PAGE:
Michigan's Trey Burke, Jordan Morgan and Corey Person visit 9-year-old Joshua Smith, a Detroit hero
DETROIT -- Jordan Morgan has seen some pretty impressive stuff in his life.
A junior center on the Michigan basketball team, Morgan has competed against some of the country's best athletes and has done so in front of sellout crowds from Ann Arbor to Hawaii.
He's stood toe-to-toe with future NBA stars, played for a Big Ten championship and danced in the NCAA Tournament.
But perhaps nothing has impressed Morgan more than Joshua Smith, a 9-year-old Detroit boy who is trying to save the city -- one cup of lemonade at a time.
Nick Baumgardner | AnnArbor.com
"From a 9-year-old kid, it's amazing."
Smith and his lemonade stand were profiled in the Detroit Free Press earlier this week. Together with his 10-year-old friend Dwayne Durant, Smith has been selling lemonade, fruit punch and popcorn at his house in an effort to raise money for the city of Detroit.
He's been hard at work all week, from 5-8 p.m., and according to his mother -- Rhonda Smith -- he's raised more than $2,000.
He has plans to present the money to the city council next week, and is expected to receive an award from the city for his efforts.
On Friday, he got a pat on the back from Morgan and the Michigan basketball team.
The 6-foot-8 center brought senior Corey Person and sophomore Trey Burke out to Smith's Detroit neighborhood Friday afternoon to show their support for his effort.
The trio presented Smith and Durant with T-shirts that were signed by the entire Wolverine basketball team. And, of course, they had some lemonade, too.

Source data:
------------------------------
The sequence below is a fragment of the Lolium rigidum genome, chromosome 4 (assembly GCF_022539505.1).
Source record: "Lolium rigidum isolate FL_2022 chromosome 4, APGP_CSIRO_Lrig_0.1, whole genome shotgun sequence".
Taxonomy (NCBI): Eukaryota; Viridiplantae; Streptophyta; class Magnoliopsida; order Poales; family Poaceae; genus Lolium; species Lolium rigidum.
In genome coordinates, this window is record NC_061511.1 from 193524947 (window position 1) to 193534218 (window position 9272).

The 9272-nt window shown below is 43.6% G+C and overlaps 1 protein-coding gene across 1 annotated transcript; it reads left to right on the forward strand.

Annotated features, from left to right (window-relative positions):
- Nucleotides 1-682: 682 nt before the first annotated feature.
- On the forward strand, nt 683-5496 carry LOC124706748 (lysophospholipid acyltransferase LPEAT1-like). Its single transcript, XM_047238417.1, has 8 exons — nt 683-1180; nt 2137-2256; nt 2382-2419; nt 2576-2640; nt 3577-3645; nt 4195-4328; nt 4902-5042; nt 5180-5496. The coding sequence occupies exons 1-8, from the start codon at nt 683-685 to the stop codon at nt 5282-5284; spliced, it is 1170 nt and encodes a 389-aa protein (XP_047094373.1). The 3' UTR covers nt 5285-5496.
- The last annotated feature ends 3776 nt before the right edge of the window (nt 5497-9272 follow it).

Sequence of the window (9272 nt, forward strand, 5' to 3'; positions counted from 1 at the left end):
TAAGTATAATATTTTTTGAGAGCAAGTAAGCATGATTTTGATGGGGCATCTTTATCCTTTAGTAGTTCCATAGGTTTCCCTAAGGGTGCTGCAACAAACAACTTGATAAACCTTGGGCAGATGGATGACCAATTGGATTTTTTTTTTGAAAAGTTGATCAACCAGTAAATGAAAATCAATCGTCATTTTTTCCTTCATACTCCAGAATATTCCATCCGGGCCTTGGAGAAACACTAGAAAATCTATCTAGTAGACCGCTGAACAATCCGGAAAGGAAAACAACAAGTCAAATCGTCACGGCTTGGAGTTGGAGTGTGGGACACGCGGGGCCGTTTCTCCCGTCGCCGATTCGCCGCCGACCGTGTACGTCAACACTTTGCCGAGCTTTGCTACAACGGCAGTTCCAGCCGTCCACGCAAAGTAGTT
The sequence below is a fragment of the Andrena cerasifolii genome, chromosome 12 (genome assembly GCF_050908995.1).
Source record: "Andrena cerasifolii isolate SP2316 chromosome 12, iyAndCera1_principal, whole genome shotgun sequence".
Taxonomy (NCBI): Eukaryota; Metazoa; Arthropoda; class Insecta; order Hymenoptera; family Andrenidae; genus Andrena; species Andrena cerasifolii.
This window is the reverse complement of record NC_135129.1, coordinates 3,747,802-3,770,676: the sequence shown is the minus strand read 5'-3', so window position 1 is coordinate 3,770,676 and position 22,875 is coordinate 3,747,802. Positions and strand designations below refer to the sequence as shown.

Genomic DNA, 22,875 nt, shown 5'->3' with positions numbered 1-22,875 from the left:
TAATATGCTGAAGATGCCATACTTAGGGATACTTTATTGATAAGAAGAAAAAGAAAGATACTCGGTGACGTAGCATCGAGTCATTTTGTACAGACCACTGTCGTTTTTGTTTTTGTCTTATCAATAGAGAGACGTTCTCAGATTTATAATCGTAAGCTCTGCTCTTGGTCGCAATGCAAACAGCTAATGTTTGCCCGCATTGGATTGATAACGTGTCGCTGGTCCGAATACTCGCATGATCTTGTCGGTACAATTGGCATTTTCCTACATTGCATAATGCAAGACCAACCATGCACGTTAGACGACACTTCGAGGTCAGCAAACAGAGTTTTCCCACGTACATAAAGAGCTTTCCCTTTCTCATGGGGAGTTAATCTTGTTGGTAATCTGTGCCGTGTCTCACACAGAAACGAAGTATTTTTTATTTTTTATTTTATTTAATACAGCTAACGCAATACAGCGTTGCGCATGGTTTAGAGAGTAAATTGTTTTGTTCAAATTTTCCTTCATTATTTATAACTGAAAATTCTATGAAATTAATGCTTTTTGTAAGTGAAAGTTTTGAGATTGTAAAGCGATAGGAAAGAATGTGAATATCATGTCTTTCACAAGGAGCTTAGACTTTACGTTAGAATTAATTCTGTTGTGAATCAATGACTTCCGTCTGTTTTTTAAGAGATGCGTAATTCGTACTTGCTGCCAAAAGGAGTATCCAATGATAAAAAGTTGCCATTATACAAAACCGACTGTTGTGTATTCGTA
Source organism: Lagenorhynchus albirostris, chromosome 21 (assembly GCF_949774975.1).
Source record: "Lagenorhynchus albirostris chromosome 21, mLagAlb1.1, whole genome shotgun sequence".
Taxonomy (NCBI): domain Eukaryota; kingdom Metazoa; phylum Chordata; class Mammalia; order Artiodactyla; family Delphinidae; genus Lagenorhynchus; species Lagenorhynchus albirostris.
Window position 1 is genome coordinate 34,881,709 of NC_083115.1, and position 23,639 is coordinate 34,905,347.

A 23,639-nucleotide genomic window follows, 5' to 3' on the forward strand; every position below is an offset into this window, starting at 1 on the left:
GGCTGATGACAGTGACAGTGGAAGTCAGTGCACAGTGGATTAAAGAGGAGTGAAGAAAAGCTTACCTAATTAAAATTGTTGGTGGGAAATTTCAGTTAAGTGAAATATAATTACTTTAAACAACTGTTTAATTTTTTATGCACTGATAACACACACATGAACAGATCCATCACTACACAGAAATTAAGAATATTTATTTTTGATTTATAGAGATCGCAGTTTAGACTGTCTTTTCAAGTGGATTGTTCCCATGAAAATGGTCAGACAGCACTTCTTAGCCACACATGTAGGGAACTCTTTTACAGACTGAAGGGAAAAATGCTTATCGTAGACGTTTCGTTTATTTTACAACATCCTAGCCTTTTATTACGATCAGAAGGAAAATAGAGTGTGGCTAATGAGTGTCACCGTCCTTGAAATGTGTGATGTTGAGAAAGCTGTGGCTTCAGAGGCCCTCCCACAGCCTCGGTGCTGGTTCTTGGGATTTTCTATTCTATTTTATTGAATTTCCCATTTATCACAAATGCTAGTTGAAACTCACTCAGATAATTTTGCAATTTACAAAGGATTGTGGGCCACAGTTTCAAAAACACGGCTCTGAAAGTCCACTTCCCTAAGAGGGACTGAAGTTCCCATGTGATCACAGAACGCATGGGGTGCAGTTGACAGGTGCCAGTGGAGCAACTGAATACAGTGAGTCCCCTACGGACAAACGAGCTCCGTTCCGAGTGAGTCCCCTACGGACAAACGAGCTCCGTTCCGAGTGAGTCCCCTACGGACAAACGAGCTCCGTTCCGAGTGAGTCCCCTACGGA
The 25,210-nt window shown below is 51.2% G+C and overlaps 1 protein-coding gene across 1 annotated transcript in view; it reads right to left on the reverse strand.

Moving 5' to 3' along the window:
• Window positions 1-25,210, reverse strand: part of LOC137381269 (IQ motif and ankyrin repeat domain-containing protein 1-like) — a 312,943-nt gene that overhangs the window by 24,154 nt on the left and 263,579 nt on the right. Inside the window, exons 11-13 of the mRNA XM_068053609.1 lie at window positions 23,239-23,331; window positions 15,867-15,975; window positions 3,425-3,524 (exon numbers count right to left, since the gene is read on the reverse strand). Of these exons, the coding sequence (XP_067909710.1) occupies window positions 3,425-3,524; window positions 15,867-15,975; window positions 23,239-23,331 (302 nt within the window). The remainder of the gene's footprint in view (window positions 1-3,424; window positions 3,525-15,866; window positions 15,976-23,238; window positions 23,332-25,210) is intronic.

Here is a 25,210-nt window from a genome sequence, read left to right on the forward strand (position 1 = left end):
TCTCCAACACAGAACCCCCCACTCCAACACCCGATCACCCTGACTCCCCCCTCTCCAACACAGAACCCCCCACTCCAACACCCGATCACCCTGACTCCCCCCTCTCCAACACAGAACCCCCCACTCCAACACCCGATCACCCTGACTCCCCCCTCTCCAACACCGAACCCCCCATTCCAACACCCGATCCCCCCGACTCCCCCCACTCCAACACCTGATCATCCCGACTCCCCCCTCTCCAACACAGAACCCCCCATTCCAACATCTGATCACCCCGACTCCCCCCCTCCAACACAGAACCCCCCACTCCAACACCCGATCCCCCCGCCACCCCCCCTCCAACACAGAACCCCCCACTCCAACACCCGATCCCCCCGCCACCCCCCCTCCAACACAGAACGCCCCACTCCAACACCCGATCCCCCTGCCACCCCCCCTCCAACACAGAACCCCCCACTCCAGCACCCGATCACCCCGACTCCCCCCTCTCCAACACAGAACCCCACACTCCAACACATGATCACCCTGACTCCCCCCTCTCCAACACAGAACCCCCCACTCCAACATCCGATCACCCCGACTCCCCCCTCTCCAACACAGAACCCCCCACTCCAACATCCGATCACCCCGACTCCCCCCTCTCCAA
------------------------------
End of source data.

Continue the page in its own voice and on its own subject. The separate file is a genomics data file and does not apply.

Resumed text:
"(Morgan) told us the story (Thursday) in the locker room about what he was doing," Person said. "When I heard about that, and heard how old he was, I felt like he was a superstar and I had to meet him.
"When he said he was coming out here to see him, I wanted to be a part of that. That's such a big thing for somebody his age to be doing something like this."
Burke, who said he has relatives that live in the Detroit, said he could tell Smith's efforts struck a chord with Morgan -- a Detroit native -- and added that he felt it was important to lend his support and help encourage other youngsters to follow in Smith's steps.
"I think we have an influence on a lot of kids, and to see a 9-year-old try to make a difference in this city (is great), it says a lot about the kid," Burke said. "When I was 9-years-old, I was playing video games, running the streets playing football and basketball.
"If more kids his age had the mindset he has, they could change the world."
It's been a pretty big week for Smith. He's become somewhat of a household name in the city, he's received a scholarship for his efforts and now has the support of the entire Michigan basketball team.
Apparently, a little lemonade goes an awful long way.
"I just wanted to get down here and show some support," Morgan said. "I don't have a lot of money, I'm a college student, but I wanted to show him Michigan was behind him.
"I'm proud of him."